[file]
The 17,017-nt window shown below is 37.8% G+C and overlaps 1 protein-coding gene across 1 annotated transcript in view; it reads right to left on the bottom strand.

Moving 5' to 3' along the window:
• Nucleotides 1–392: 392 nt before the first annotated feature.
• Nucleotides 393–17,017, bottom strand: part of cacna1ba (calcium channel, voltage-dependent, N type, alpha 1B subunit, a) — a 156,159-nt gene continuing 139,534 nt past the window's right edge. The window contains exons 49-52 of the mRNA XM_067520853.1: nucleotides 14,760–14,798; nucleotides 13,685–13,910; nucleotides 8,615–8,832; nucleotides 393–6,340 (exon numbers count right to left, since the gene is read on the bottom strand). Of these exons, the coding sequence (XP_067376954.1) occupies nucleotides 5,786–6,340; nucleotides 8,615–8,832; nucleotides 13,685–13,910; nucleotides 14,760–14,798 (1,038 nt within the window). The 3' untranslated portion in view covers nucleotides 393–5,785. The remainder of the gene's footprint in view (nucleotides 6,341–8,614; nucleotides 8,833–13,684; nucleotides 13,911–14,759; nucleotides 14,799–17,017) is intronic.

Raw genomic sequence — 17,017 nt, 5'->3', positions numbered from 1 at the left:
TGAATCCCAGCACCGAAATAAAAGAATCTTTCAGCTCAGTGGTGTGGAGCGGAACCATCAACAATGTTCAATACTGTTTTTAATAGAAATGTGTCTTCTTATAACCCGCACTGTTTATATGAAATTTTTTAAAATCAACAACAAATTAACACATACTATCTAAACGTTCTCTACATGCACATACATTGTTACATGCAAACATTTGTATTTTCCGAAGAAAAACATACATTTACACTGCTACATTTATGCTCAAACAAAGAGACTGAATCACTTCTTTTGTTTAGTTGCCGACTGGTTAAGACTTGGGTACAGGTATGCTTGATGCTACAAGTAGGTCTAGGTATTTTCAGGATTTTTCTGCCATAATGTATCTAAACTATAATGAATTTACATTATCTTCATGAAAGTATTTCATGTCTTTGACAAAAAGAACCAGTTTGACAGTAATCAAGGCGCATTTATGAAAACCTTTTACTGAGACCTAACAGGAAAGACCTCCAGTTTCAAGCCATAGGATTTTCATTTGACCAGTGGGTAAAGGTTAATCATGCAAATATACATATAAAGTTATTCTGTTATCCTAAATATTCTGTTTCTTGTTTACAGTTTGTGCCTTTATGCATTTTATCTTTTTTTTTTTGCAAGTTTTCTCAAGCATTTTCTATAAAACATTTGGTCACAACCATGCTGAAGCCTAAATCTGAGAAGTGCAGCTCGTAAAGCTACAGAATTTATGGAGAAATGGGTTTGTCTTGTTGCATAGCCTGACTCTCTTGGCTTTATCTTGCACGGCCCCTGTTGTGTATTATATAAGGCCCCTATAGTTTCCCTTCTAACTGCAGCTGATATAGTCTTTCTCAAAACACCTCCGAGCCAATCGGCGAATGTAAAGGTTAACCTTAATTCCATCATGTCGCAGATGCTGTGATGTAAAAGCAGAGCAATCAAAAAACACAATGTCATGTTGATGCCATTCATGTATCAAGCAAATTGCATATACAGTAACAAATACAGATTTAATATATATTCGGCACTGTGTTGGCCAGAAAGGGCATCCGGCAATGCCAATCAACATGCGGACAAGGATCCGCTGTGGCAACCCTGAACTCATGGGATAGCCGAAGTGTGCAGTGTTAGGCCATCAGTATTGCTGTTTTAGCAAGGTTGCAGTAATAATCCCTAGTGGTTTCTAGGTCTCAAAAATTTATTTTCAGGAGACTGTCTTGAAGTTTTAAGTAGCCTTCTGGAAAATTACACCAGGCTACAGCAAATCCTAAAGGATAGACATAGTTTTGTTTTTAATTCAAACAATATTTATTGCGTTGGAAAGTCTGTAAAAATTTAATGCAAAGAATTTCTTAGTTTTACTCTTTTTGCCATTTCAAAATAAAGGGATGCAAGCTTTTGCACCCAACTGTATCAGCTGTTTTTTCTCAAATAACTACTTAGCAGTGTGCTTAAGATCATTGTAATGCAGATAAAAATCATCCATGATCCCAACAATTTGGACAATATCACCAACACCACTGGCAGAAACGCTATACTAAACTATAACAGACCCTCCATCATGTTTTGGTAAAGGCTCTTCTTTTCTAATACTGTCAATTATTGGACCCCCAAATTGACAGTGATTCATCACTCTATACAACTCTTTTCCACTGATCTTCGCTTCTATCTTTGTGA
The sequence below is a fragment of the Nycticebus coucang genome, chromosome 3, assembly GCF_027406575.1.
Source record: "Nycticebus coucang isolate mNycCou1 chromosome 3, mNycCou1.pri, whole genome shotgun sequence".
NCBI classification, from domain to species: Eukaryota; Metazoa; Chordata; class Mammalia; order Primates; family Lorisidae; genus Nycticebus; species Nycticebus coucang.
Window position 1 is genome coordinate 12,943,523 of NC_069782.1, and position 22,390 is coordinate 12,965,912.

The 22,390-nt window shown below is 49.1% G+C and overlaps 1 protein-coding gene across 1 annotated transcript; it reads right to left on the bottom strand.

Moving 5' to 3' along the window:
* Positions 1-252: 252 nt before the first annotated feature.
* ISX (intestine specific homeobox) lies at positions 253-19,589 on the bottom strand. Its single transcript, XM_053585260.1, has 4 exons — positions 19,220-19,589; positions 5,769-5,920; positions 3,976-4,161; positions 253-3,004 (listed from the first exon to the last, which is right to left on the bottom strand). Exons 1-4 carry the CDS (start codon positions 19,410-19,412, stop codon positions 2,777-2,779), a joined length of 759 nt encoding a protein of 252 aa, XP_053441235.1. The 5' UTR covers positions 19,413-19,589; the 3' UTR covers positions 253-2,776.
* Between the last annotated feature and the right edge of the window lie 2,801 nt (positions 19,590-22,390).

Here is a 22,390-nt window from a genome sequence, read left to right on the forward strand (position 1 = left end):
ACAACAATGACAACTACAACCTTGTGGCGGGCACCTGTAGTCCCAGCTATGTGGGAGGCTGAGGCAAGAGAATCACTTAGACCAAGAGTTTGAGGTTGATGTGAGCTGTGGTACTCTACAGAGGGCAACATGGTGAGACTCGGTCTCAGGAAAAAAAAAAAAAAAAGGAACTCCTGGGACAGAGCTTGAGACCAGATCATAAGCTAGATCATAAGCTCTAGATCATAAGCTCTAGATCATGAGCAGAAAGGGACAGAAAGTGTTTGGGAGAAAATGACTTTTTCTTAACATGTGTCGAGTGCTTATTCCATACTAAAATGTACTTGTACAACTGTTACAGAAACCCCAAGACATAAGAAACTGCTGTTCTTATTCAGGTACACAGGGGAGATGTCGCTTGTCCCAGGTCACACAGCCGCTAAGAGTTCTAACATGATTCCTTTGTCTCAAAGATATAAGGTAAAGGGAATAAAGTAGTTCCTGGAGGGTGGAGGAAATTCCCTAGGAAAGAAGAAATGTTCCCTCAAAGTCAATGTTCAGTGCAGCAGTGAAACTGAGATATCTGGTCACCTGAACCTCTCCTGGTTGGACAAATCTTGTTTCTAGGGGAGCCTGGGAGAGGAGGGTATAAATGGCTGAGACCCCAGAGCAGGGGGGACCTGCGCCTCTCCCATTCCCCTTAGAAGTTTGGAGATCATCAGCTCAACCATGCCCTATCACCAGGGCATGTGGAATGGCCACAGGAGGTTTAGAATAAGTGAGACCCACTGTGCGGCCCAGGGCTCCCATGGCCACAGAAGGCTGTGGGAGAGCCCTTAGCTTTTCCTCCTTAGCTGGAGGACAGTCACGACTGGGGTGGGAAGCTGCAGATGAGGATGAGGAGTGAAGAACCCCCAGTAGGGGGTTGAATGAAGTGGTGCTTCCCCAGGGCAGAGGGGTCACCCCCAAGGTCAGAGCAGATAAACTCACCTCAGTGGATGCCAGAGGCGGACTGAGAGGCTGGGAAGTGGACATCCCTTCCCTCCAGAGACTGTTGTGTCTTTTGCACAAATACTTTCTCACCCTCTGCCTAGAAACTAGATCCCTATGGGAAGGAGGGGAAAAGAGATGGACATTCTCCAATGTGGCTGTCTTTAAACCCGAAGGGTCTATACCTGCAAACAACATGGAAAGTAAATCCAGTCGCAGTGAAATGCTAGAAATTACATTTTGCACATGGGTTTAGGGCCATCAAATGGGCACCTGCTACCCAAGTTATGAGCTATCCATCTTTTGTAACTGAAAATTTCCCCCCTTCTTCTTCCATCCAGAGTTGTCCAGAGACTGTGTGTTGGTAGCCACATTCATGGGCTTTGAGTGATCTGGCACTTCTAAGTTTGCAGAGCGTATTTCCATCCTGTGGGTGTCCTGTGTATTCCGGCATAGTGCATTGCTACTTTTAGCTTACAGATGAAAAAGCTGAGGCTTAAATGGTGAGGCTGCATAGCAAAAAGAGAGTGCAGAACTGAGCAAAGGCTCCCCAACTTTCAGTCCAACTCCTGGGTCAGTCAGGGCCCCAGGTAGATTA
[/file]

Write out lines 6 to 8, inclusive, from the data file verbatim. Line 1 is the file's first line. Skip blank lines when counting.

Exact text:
TGAATCCCAGCACCGAAATAAAAGAATCTTTCAGCTCAGTGGTGTGGAGCGGAACCATCAACAATGTTCAATACTGTTTTTAATAGAAATGTGTCTTCTTATAACCCGCACTGTTTATATGAAATTTTTTAAAATCAACAACAAATTAACACATACTATCTAAACGTTCTCTACATGCACATACATTGTTACATGCAAACATTTGTATTTTCCGAAGAAAAACATACATTTACACTGCTACATTTATGCTCAAACAAAGAGACTGAATCACTTCTTTTGTTTAGTTGCCGACTGGTTAAGACTTGGGTACAGGTATGCTTGATGCTACAAGTAGGTCTAGGTATTTTCAGGATTTTTCTGCCATAATGTATCTAAACTATAATGAATTTACATTATCTTCATGAAAGTATTTCATGTCTTTGACAAAAAGAACCAGTTTGACAGTAATCAAGGCGCATTTATGAAAACCTTTTACTGAGACCTAACAGGAAAGACCTCCAGTTTCAAGCCATAGGATTTTCATTTGACCAGTGGGTAAAGGTTAATCATGCAAATATACATATAAAGTTATTCTGTTATCCTAAATATTCTGTTTCTTGTTTACAGTTTGTGCCTTTATGCATTTTATCTTTTTTTTTTTGCAAGTTTTCTCAAGCATTTTCTATAAAACATTTGGTCACAACCATGCTGAAGCCTAAATCTGAGAAGTGCAGCTCGTAAAGCTACAGAATTTATGGAGAAATGGGTTTGTCTTGTTGCATAGCCTGACTCTCTTGGCTTTATCTTGCACGGCCCCTGTTGTGTATTATATAAGGCCCCTATAGTTTCCCTTCTAACTGCAGCTGATATAGTCTTTCTCAAAACACCTCCGAGCCAATCGGCGAATGTAAAGGTTAACCTTAATTCCATCATGTCGCAGATGCTGTGATGTAAAAGCAGAGCAATCAAAAAACACAATGTCATGTTGATGCCATTCATGTATCAAGCAAATTGCATATACAGTAACAAATACAGATTTAATATATATTCGGCACTGTGTTGGCCAGAAAGGGCATCCGGCAATGCCAATCAACATGCGGACAAGGATCCGCTGTGGCAACCCTGAACTCATGGGATAGCCGAAGTGTGCAGTGTTAGGCCATCAGTATTGCTGTTTTAGCAAGGTTGCAGTAATAATCCCTAGTGGTTTCTAGGTCTCAAAAATTTATTTTCAGGAGACTGTCTTGAAGTTTTAAGTAGCCTTCTGGAAAATTACACCAGGCTACAGCAAATCCTAAAGGATAGACATAGTTTTGTTTTTAATTCAAACAATATTTATTGCGTTGGAAAGTCTGTAAAAATTTAATGCAAAGAATTTCTTAGTTTTACTCTTTTTGCCATTTCAAAATAAAGGGATGCAAGCTTTTGCACCCAACTGTATCAGCTGTTTTTTCTCAAATAACTACTTAGCAGTGTGCTTAAGATCATTGTAATGCAGATAAAAATCATCCATGATCCCAACAATTTGGACAATATCACCAACACCACTGGCAGAAACGCTATACTAAACTATAACAGACCCTCCATCATGTTTTGGTAAAGGCTCTTCTTTTCTAATACTGTCAATTATTGGACCCCCAAATTGACAGTGATTCATCACTCTATACAACTCTTTTCCACTGATCTTCGCTTCTATCTTTGTGA
The sequence below is a fragment of the Nycticebus coucang genome, chromosome 3, assembly GCF_027406575.1.
Source record: "Nycticebus coucang isolate mNycCou1 chromosome 3, mNycCou1.pri, whole genome shotgun sequence".